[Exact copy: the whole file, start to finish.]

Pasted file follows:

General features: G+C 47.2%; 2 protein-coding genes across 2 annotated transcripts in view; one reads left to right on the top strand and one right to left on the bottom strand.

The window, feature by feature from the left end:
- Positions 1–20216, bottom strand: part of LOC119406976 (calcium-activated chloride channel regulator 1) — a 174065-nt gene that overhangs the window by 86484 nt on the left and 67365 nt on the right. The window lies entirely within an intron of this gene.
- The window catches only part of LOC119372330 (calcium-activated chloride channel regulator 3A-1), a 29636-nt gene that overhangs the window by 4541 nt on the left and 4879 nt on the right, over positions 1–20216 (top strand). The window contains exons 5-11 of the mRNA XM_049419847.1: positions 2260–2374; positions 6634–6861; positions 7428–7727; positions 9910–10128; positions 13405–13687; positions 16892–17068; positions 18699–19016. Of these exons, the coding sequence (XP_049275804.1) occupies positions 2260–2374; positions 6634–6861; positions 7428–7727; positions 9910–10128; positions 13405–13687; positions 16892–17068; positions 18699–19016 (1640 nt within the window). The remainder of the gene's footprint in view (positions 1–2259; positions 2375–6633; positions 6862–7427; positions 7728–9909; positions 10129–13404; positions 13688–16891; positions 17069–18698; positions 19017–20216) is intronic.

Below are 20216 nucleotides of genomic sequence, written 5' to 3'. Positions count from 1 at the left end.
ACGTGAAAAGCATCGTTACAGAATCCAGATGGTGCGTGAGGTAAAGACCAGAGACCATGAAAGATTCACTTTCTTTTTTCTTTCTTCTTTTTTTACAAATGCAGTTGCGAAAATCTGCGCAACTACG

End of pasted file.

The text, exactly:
General features: G+C 47.2%; 2 protein-coding genes across 2 annotated transcripts in view; one reads left to right on the top strand and one right to left on the bottom strand.

The window, feature by feature from the left end:
- Positions 1–20216, bottom strand: part of LOC119406976 (calcium-activated chloride channel regulator 1) — a 174065-nt gene that overhangs the window by 86484 nt on the left and 67365 nt on the right. The window lies entirely within an intron of this gene.
- The window catches only part of LOC119372330 (calcium-activated chloride channel regulator 3A-1), a 29636-nt gene that overhangs the window by 4541 nt on the left and 4879 nt on the right, over positions 1–20216 (top strand). The window contains exons 5-11 of the mRNA XM_049419847.1: positions 2260–2374; positions 6634–6861; positions 7428–7727; positions 9910–10128; positions 13405–13687; positions 16892–17068; positions 18699–19016. Of these exons, the coding sequence (XP_049275804.1) occupies positions 2260–2374; positions 6634–6861; positions 7428–7727; positions 9910–10128; positions 13405–13687; positions 16892–17068; positions 18699–19016 (1640 nt within the window). The remainder of the gene's footprint in view (positions 1–2259; positions 2375–6633; positions 6862–7427; positions 7728–9909; positions 10129–13404; positions 13688–16891; positions 17069–18698; positions 19017–20216) is intronic.

Below are 20216 nucleotides of genomic sequence, written 5' to 3'. Positions count from 1 at the left end.
ACGTGAAAAGCATCGTTACAGAATCCAGATGGTGCGTGAGGTAAAGACCAGAGACCATGAAAGATTCACTTTCTTTTTTCTTTCTTCTTTTTTTACAAATGCAGTTGCGAAAATCTGCGCAACTACG